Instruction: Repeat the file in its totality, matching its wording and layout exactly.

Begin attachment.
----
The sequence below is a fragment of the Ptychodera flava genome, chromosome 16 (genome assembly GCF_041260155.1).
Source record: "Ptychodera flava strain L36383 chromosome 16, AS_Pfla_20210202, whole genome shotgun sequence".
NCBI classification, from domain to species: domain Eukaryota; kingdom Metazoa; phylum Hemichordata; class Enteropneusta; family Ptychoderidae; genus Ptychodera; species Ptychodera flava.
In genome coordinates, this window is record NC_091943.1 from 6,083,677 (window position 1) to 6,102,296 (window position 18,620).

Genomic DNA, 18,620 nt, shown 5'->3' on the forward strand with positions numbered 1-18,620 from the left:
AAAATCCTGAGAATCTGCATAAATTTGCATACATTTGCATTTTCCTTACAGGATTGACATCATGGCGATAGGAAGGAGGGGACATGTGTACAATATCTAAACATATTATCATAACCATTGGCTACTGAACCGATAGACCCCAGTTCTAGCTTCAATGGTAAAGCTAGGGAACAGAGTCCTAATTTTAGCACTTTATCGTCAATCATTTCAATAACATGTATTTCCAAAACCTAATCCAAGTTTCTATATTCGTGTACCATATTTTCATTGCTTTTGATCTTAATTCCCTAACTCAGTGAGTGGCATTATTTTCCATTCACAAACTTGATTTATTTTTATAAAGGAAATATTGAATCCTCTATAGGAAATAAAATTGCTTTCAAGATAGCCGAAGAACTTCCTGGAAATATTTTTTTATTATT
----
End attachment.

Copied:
The sequence below is a fragment of the Ptychodera flava genome, chromosome 16 (genome assembly GCF_041260155.1).
Source record: "Ptychodera flava strain L36383 chromosome 16, AS_Pfla_20210202, whole genome shotgun sequence".
NCBI classification, from domain to species: domain Eukaryota; kingdom Metazoa; phylum Hemichordata; class Enteropneusta; family Ptychoderidae; genus Ptychodera; species Ptychodera flava.
In genome coordinates, this window is record NC_091943.1 from 6,083,677 (window position 1) to 6,102,296 (window position 18,620).

Genomic DNA, 18,620 nt, shown 5'->3' on the forward strand with positions numbered 1-18,620 from the left:
AAAATCCTGAGAATCTGCATAAATTTGCATACATTTGCATTTTCCTTACAGGATTGACATCATGGCGATAGGAAGGAGGGGACATGTGTACAATATCTAAACATATTATCATAACCATTGGCTACTGAACCGATAGACCCCAGTTCTAGCTTCAATGGTAAAGCTAGGGAACAGAGTCCTAATTTTAGCACTTTATCGTCAATCATTTCAATAACATGTATTTCCAAAACCTAATCCAAGTTTCTATATTCGTGTACCATATTTTCATTGCTTTTGATCTTAATTCCCTAACTCAGTGAGTGGCATTATTTTCCATTCACAAACTTGATTTATTTTTATAAAGGAAATATTGAATCCTCTATAGGAAATAAAATTGCTTTCAAGATAGCCGAAGAACTTCCTGGAAATATTTTTTTATTATT